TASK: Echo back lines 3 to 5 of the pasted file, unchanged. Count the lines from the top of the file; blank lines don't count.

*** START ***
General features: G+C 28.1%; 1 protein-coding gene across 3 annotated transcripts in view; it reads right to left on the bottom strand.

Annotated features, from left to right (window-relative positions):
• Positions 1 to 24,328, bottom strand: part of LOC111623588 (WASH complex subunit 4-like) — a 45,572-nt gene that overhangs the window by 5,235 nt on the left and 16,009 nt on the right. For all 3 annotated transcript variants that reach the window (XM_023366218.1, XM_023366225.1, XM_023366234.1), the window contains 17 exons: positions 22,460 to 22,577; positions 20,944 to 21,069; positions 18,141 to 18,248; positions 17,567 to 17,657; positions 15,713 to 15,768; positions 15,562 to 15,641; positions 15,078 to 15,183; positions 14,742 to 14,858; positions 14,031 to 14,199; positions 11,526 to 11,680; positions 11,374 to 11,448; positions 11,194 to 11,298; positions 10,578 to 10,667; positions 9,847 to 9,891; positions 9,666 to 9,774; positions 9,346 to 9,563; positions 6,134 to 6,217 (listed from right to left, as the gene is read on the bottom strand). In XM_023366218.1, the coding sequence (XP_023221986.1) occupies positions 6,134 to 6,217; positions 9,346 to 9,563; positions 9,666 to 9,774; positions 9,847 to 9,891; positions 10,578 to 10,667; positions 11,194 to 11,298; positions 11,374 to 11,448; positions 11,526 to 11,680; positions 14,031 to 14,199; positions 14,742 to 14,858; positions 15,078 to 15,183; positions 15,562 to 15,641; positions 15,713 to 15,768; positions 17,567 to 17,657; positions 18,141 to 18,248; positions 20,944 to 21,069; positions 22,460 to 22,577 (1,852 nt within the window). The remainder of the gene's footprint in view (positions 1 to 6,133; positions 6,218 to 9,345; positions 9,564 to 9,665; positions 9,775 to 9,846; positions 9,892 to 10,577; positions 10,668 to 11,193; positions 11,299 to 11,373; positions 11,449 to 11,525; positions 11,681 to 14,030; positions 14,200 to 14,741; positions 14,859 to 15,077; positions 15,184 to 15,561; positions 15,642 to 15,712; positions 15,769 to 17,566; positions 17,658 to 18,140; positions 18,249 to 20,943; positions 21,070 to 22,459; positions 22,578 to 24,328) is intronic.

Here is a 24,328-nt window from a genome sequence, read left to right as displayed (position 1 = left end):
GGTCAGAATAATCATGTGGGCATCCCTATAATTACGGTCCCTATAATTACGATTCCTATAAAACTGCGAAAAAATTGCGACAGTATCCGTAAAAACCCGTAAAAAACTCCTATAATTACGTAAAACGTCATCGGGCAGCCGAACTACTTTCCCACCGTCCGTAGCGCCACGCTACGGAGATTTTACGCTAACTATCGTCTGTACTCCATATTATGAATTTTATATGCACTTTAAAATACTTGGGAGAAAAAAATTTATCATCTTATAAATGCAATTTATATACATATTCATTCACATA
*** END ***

• Positions 1 to 24,328, bottom strand: part of LOC111623588 (WASH complex subunit 4-like) — a 45,572-nt gene that overhangs the window by 5,235 nt on the left and 16,009 nt on the right. For all 3 annotated transcript variants that reach the window (XM_023366218.1, XM_023366225.1, XM_023366234.1), the window contains 17 exons: positions 22,460 to 22,577; positions 20,944 to 21,069; positions 18,141 to 18,248; positions 17,567 to 17,657; positions 15,713 to 15,768; positions 15,562 to 15,641; positions 15,078 to 15,183; positions 14,742 to 14,858; positions 14,031 to 14,199; positions 11,526 to 11,680; positions 11,374 to 11,448; positions 11,194 to 11,298; positions 10,578 to 10,667; positions 9,847 to 9,891; positions 9,666 to 9,774; positions 9,346 to 9,563; positions 6,134 to 6,217 (listed from right to left, as the gene is read on the bottom strand). In XM_023366218.1, the coding sequence (XP_023221986.1) occupies positions 6,134 to 6,217; positions 9,346 to 9,563; positions 9,666 to 9,774; positions 9,847 to 9,891; positions 10,578 to 10,667; positions 11,194 to 11,298; positions 11,374 to 11,448; positions 11,526 to 11,680; positions 14,031 to 14,199; positions 14,742 to 14,858; positions 15,078 to 15,183; positions 15,562 to 15,641; positions 15,713 to 15,768; positions 17,567 to 17,657; positions 18,141 to 18,248; positions 20,944 to 21,069; positions 22,460 to 22,577 (1,852 nt within the window). The remainder of the gene's footprint in view (positions 1 to 6,133; positions 6,218 to 9,345; positions 9,564 to 9,665; positions 9,775 to 9,846; positions 9,892 to 10,577; positions 10,668 to 11,193; positions 11,299 to 11,373; positions 11,449 to 11,525; positions 11,681 to 14,030; positions 14,200 to 14,741; positions 14,859 to 15,077; positions 15,184 to 15,561; positions 15,642 to 15,712; positions 15,769 to 17,566; positions 17,658 to 18,140; positions 18,249 to 20,943; positions 21,070 to 22,459; positions 22,578 to 24,328) is intronic.

Here is a 24,328-nt window from a genome sequence, read left to right as displayed (position 1 = left end):
GGTCAGAATAATCATGTGGGCATCCCTATAATTACGGTCCCTATAATTACGATTCCTATAAAACTGCGAAAAAATTGCGACAGTATCCGTAAAAACCCGTAAAAAACTCCTATAATTACGTAAAACGTCATCGGGCAGCCGAACTACTTTCCCACCGTCCGTAGCGCCACGCTACGGAGATTTTACGCTAACTATCGTCTGTACTCCATATTATGAATTTTATATGCACTTTAAAATACTTGGGAGAAAAAAATTTATCATCTTATAAATGCAATTTATATACATATTCATTCACATA